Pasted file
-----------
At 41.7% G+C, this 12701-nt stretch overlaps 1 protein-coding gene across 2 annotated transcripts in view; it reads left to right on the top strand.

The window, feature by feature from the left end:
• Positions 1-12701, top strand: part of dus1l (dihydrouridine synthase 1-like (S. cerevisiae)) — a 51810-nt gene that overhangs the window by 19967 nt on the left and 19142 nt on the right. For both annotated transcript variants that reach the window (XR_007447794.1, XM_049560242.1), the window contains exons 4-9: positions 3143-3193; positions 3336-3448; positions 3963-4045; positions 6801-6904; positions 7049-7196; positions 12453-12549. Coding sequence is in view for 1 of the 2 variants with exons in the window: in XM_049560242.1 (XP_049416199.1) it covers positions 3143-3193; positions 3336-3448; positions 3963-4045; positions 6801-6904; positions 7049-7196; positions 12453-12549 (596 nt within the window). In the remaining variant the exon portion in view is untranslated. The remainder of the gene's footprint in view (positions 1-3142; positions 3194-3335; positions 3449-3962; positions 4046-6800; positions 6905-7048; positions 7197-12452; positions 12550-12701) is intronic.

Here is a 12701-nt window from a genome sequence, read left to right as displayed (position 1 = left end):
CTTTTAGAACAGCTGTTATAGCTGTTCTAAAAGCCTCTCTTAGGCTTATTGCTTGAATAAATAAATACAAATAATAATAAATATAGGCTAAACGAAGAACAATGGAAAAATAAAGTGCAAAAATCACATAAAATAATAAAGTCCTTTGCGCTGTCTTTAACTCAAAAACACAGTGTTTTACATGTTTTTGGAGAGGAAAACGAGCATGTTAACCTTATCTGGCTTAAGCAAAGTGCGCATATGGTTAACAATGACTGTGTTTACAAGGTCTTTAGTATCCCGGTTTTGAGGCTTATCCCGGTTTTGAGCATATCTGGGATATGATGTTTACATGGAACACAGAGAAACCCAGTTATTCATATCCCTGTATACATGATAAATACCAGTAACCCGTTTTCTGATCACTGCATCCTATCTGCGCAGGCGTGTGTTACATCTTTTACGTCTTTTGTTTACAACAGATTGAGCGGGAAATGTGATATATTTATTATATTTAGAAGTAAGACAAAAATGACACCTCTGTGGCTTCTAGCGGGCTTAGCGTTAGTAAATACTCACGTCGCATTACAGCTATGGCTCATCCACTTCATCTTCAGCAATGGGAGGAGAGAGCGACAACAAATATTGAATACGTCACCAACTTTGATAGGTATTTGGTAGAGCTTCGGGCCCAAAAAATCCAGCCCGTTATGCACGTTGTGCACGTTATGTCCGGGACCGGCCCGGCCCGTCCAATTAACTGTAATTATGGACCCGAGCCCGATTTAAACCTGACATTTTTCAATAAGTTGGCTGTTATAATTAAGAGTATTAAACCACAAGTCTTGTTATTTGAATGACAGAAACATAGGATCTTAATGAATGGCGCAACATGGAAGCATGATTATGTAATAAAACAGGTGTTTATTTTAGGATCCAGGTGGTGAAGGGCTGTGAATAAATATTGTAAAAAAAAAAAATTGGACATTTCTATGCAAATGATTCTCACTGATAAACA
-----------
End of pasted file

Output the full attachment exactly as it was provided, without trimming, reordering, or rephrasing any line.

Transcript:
At 41.7% G+C, this 12701-nt stretch overlaps 1 protein-coding gene across 2 annotated transcripts in view; it reads left to right on the top strand.

The window, feature by feature from the left end:
• Positions 1-12701, top strand: part of dus1l (dihydrouridine synthase 1-like (S. cerevisiae)) — a 51810-nt gene that overhangs the window by 19967 nt on the left and 19142 nt on the right. For both annotated transcript variants that reach the window (XR_007447794.1, XM_049560242.1), the window contains exons 4-9: positions 3143-3193; positions 3336-3448; positions 3963-4045; positions 6801-6904; positions 7049-7196; positions 12453-12549. Coding sequence is in view for 1 of the 2 variants with exons in the window: in XM_049560242.1 (XP_049416199.1) it covers positions 3143-3193; positions 3336-3448; positions 3963-4045; positions 6801-6904; positions 7049-7196; positions 12453-12549 (596 nt within the window). In the remaining variant the exon portion in view is untranslated. The remainder of the gene's footprint in view (positions 1-3142; positions 3194-3335; positions 3449-3962; positions 4046-6800; positions 6905-7048; positions 7197-12452; positions 12550-12701) is intronic.

Here is a 12701-nt window from a genome sequence, read left to right as displayed (position 1 = left end):
CTTTTAGAACAGCTGTTATAGCTGTTCTAAAAGCCTCTCTTAGGCTTATTGCTTGAATAAATAAATACAAATAATAATAAATATAGGCTAAACGAAGAACAATGGAAAAATAAAGTGCAAAAATCACATAAAATAATAAAGTCCTTTGCGCTGTCTTTAACTCAAAAACACAGTGTTTTACATGTTTTTGGAGAGGAAAACGAGCATGTTAACCTTATCTGGCTTAAGCAAAGTGCGCATATGGTTAACAATGACTGTGTTTACAAGGTCTTTAGTATCCCGGTTTTGAGGCTTATCCCGGTTTTGAGCATATCTGGGATATGATGTTTACATGGAACACAGAGAAACCCAGTTATTCATATCCCTGTATACATGATAAATACCAGTAACCCGTTTTCTGATCACTGCATCCTATCTGCGCAGGCGTGTGTTACATCTTTTACGTCTTTTGTTTACAACAGATTGAGCGGGAAATGTGATATATTTATTATATTTAGAAGTAAGACAAAAATGACACCTCTGTGGCTTCTAGCGGGCTTAGCGTTAGTAAATACTCACGTCGCATTACAGCTATGGCTCATCCACTTCATCTTCAGCAATGGGAGGAGAGAGCGACAACAAATATTGAATACGTCACCAACTTTGATAGGTATTTGGTAGAGCTTCGGGCCCAAAAAATCCAGCCCGTTATGCACGTTGTGCACGTTATGTCCGGGACCGGCCCGGCCCGTCCAATTAACTGTAATTATGGACCCGAGCCCGATTTAAACCTGACATTTTTCAATAAGTTGGCTGTTATAATTAAGAGTATTAAACCACAAGTCTTGTTATTTGAATGACAGAAACATAGGATCTTAATGAATGGCGCAACATGGAAGCATGATTATGTAATAAAACAGGTGTTTATTTTAGGATCCAGGTGGTGAAGGGCTGTGAATAAATATTGTAAAAAAAAAAAATTGGACATTTCTATGCAAATGATTCTCACTGATAAACA